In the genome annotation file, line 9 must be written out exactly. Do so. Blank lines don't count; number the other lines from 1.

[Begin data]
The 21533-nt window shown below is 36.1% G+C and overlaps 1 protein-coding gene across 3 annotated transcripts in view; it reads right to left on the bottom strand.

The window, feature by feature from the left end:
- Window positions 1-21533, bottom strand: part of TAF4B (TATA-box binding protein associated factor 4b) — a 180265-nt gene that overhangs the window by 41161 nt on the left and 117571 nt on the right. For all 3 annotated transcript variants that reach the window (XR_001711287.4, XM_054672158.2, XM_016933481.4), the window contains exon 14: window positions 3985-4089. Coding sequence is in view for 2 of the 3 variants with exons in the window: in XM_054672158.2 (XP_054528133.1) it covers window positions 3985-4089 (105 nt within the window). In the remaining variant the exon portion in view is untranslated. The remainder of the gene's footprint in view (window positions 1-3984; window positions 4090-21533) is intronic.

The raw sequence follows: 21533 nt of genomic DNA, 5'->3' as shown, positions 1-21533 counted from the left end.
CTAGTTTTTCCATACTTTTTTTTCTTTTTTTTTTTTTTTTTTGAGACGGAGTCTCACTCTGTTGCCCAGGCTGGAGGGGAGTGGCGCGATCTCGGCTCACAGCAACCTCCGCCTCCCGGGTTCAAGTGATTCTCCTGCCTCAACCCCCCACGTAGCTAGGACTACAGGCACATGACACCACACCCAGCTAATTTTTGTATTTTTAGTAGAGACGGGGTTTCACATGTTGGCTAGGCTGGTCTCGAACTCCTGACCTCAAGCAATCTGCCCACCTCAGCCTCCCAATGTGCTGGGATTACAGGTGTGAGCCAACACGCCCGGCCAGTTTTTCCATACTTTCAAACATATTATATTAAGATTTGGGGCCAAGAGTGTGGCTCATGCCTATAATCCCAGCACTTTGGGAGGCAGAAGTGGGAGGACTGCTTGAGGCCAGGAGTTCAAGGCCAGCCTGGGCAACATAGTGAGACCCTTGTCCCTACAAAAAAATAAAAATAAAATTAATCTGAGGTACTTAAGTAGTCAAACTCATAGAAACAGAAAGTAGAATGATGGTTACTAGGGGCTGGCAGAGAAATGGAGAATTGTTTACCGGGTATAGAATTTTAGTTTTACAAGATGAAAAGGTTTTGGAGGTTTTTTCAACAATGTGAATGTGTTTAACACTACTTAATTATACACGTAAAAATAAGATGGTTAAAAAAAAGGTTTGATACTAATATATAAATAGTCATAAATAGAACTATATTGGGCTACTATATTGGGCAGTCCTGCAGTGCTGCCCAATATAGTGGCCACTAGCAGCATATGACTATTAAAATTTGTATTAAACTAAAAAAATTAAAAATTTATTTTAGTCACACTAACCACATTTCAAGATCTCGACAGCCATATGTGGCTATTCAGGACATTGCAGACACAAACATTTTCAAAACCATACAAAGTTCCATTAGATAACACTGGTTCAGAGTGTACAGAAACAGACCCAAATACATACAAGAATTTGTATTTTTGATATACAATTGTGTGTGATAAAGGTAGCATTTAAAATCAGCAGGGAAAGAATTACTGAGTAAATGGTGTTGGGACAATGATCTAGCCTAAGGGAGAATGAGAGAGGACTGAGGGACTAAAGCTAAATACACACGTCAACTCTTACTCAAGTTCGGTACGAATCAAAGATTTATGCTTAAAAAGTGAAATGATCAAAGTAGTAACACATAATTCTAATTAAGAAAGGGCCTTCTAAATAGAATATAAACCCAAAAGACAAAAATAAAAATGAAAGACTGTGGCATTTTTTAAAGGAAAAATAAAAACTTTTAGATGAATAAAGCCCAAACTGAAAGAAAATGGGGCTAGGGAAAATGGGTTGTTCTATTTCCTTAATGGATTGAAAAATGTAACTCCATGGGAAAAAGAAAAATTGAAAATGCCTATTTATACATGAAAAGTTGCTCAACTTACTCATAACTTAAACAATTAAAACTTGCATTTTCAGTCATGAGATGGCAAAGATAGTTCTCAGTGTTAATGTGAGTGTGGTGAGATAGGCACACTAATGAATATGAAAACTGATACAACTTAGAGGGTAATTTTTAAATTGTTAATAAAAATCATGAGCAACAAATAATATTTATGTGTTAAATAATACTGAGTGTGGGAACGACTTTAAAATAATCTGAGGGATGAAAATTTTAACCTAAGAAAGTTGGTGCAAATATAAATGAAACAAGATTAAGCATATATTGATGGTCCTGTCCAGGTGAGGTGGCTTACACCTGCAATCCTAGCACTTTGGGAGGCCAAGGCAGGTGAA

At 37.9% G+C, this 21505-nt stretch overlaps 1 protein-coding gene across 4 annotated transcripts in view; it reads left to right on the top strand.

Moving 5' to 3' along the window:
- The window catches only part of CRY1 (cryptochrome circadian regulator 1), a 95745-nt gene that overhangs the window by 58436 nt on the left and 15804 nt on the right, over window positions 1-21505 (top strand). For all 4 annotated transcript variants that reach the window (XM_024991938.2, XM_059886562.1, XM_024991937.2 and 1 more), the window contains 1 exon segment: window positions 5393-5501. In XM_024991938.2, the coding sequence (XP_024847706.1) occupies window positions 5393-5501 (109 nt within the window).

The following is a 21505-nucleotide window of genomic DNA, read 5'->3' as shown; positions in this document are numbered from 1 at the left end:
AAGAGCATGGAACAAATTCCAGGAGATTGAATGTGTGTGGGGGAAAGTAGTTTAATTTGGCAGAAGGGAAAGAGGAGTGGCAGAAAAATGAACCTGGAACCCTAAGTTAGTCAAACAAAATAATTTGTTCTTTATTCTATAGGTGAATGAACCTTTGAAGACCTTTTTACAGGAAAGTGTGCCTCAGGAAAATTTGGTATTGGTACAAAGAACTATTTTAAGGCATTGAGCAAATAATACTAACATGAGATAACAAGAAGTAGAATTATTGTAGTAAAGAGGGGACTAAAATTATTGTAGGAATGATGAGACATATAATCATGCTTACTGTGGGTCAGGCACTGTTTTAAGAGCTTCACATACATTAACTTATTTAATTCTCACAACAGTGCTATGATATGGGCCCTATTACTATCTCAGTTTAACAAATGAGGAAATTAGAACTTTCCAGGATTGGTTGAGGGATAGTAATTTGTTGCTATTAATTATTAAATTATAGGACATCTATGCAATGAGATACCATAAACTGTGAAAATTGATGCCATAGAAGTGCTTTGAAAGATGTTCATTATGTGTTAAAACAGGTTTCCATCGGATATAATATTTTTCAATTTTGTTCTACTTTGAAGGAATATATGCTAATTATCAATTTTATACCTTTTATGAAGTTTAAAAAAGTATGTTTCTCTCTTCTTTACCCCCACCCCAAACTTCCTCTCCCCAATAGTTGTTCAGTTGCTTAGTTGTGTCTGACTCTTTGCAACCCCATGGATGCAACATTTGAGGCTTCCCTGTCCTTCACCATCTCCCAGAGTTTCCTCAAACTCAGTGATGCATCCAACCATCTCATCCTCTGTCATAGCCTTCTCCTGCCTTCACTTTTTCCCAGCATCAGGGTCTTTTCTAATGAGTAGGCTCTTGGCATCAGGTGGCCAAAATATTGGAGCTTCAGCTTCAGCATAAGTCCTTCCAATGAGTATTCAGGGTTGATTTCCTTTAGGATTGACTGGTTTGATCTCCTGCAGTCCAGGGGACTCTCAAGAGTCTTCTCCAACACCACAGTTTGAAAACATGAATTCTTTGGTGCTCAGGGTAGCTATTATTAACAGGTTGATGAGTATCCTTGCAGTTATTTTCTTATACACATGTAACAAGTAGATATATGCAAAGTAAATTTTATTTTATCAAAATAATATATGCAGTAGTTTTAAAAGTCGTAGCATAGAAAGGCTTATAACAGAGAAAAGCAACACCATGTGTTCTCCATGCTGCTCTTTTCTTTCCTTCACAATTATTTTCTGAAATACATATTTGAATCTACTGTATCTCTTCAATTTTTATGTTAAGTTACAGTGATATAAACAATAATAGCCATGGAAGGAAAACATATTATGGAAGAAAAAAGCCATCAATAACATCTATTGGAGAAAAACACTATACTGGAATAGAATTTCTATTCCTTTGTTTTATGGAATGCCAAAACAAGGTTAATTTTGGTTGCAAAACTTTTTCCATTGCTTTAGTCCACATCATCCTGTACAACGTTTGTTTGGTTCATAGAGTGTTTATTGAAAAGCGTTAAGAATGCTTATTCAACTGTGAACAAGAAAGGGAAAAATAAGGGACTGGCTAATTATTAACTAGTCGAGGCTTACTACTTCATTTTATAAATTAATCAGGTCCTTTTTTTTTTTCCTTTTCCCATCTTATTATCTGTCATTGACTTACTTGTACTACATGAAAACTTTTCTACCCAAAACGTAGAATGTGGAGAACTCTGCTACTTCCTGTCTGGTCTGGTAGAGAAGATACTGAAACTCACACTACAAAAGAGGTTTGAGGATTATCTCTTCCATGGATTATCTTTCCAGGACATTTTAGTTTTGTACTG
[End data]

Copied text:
The following is a 21505-nucleotide window of genomic DNA, read 5'->3' as shown; positions in this document are numbered from 1 at the left end: